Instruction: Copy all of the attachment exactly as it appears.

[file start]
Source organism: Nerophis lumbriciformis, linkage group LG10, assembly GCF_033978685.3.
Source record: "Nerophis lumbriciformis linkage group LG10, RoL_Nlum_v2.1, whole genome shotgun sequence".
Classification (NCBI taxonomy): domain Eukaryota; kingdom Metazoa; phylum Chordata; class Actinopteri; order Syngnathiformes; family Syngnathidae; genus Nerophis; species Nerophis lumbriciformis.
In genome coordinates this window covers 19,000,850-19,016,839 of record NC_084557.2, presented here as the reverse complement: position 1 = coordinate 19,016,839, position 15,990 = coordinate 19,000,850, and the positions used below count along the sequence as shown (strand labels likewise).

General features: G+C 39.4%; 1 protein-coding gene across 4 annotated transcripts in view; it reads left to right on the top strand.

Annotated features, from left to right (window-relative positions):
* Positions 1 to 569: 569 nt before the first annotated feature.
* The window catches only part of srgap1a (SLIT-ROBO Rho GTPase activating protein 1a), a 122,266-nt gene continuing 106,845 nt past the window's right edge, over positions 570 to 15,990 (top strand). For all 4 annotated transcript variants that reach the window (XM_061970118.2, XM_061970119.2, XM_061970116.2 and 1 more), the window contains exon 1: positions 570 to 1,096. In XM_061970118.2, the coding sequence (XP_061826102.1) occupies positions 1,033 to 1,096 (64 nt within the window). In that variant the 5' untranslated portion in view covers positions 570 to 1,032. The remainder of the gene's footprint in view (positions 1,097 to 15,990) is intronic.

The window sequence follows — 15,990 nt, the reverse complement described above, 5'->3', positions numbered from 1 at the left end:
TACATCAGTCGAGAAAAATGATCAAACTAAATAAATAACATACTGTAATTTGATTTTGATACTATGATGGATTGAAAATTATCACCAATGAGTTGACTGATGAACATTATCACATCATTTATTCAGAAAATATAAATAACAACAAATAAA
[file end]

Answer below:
Source organism: Nerophis lumbriciformis, linkage group LG10, assembly GCF_033978685.3.
Source record: "Nerophis lumbriciformis linkage group LG10, RoL_Nlum_v2.1, whole genome shotgun sequence".
Classification (NCBI taxonomy): domain Eukaryota; kingdom Metazoa; phylum Chordata; class Actinopteri; order Syngnathiformes; family Syngnathidae; genus Nerophis; species Nerophis lumbriciformis.
In genome coordinates this window covers 19,000,850-19,016,839 of record NC_084557.2, presented here as the reverse complement: position 1 = coordinate 19,016,839, position 15,990 = coordinate 19,000,850, and the positions used below count along the sequence as shown (strand labels likewise).

General features: G+C 39.4%; 1 protein-coding gene across 4 annotated transcripts in view; it reads left to right on the top strand.

Annotated features, from left to right (window-relative positions):
* Positions 1 to 569: 569 nt before the first annotated feature.
* The window catches only part of srgap1a (SLIT-ROBO Rho GTPase activating protein 1a), a 122,266-nt gene continuing 106,845 nt past the window's right edge, over positions 570 to 15,990 (top strand). For all 4 annotated transcript variants that reach the window (XM_061970118.2, XM_061970119.2, XM_061970116.2 and 1 more), the window contains exon 1: positions 570 to 1,096. In XM_061970118.2, the coding sequence (XP_061826102.1) occupies positions 1,033 to 1,096 (64 nt within the window). In that variant the 5' untranslated portion in view covers positions 570 to 1,032. The remainder of the gene's footprint in view (positions 1,097 to 15,990) is intronic.

The window sequence follows — 15,990 nt, the reverse complement described above, 5'->3', positions numbered from 1 at the left end:
TACATCAGTCGAGAAAAATGATCAAACTAAATAAATAACATACTGTAATTTGATTTTGATACTATGATGGATTGAAAATTATCACCAATGAGTTGACTGATGAACATTATCACATCATTTATTCAGAAAATATAAATAACAACAAATAAA